Hardened Borders: A Case Study on Inefficient Solutions to the Immigration Problem in El Paso

Abstract: With the rising controversy over illegal immigration, Mexican migration to the US twirls into the spotlight. In 2005 the majority (56 percent) of the 11.1 million unauthorized aliens were of Mexican origin (Passel i)—a signal to the US government that the source of the problem is illegal Mexican migration. The solution pursued in the last two decades by the US government was the fortification of the US-Mexico border. The following article argues that hardened borders between the US and Mexico are not a viable solution to unauthorized Mexican migration. The fallacies of the framework for immigration since 1986 are examined by means of a conducted case study on the borderplex of El Paso and Ciudad Juárez. The case study illustrates the social, economic, and kinship cross-border ties which contribute to the porosity of the border. Furthermore, it investigates stepped-up border enforcement programs, such as Operation Hold-the-Line, and new modes of entry resulting from the US Customs and Border Protection’s latest strategies to deter illegal migration.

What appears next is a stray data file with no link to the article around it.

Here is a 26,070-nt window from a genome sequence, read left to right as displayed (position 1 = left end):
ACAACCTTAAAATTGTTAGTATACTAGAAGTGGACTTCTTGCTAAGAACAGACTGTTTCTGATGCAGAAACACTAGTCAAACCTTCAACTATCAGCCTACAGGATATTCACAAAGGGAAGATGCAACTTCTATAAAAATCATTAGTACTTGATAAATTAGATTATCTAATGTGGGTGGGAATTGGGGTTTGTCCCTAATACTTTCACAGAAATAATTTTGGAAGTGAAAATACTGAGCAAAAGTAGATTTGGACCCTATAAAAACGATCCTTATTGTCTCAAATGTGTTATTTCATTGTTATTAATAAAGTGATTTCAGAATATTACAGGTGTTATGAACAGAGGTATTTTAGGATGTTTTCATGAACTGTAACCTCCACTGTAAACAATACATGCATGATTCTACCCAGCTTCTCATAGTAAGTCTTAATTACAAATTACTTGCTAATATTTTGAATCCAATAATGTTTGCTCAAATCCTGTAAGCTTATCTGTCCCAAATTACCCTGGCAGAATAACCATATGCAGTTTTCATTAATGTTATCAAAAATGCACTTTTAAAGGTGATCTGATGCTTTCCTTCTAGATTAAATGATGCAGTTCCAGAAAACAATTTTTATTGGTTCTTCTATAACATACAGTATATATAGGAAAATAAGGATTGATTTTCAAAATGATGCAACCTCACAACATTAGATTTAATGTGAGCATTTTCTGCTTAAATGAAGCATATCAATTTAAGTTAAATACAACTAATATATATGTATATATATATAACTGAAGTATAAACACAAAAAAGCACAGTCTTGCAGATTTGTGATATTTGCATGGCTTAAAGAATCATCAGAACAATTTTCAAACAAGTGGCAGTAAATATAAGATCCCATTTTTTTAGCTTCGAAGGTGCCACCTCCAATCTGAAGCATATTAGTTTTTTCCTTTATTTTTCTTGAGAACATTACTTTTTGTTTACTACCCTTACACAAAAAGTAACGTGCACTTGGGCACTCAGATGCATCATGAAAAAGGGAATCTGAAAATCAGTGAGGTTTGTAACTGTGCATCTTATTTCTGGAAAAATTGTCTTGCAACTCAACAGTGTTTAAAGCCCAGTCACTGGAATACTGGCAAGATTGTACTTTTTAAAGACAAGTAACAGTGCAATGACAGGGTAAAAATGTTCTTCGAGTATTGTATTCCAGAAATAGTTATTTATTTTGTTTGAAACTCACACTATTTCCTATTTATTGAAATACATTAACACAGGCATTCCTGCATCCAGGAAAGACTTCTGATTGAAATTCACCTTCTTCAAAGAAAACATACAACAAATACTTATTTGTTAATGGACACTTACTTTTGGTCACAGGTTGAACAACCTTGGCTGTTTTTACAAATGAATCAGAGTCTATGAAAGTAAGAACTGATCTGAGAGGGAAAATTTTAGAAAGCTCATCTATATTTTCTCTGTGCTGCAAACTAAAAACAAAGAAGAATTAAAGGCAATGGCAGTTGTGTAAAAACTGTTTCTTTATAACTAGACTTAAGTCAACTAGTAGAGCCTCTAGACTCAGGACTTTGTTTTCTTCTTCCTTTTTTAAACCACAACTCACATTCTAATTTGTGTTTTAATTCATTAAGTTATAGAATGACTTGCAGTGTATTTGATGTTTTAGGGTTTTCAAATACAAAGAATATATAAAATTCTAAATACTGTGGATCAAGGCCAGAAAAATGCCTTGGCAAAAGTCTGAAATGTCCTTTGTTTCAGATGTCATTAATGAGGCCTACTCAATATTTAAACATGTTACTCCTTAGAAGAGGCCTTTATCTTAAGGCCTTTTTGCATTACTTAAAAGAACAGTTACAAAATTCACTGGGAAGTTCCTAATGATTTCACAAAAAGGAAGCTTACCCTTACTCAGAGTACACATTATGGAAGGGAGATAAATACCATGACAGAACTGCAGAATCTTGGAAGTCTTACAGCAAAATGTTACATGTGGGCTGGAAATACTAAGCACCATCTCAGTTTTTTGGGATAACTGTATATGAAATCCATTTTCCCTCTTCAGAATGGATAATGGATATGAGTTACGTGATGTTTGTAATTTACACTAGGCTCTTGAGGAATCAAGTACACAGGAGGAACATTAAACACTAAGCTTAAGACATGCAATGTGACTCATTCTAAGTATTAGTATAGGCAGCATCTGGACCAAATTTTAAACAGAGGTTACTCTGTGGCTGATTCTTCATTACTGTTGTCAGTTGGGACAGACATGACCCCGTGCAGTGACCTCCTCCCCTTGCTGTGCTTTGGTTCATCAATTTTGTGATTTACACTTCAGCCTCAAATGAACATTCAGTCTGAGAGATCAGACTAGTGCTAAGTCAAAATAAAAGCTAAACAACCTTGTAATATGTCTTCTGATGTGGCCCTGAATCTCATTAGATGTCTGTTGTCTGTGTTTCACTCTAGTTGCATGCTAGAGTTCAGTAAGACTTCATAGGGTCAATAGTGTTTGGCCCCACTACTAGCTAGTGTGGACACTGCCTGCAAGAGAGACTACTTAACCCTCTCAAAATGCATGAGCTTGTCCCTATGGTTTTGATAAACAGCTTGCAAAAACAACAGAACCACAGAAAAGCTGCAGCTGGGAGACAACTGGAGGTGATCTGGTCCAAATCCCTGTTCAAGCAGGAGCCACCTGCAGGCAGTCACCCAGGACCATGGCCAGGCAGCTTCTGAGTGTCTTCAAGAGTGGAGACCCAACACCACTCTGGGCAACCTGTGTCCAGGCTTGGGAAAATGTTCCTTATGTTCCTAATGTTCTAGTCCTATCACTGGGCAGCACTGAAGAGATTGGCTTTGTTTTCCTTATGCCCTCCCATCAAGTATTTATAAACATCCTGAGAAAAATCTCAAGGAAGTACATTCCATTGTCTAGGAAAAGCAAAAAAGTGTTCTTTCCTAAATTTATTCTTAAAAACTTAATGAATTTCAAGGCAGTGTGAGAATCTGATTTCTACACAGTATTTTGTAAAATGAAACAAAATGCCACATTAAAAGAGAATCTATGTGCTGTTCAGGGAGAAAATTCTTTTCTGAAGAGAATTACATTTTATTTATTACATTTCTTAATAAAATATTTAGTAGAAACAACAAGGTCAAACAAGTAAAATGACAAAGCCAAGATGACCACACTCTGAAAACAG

Since the beginning of the twentieth century, the United States has experienced several waves of Mexican immigration. The latest and most voluminous one started in the early 1970s and more than quintupled the Mexican-origin population from 4.5 million to 25.5 million in 2005 (Camarillo 510). Mexican migrants do not only represent the largest group of legal permanent residents (green card holders), they also constitute the majority among illegal aliens. These illegal Mexican immigrants predominantly entered in the past ten years.

The swift increase of the unauthorized Mexican population originated, flourished, and was molded by outdated US immigration policies and by deliberate maintenance of legal loopholes giving US employers the opportunity of worker exploitation. Moreover, the rapid growth was induced by diametrical economic developments in the US and Mexico creating an economy that works both ways. The United States is able to satisfy labor demands in various industries such as construction, manufacturing, and service, while Mexicans are offered an opportunity to earn more money and support their families with higher remittances. This labor and monetary exchange turned the availability of cheap Mexican labor in the US and US foreign direct investment into Mexico into central aspects of the economic development in both countries.

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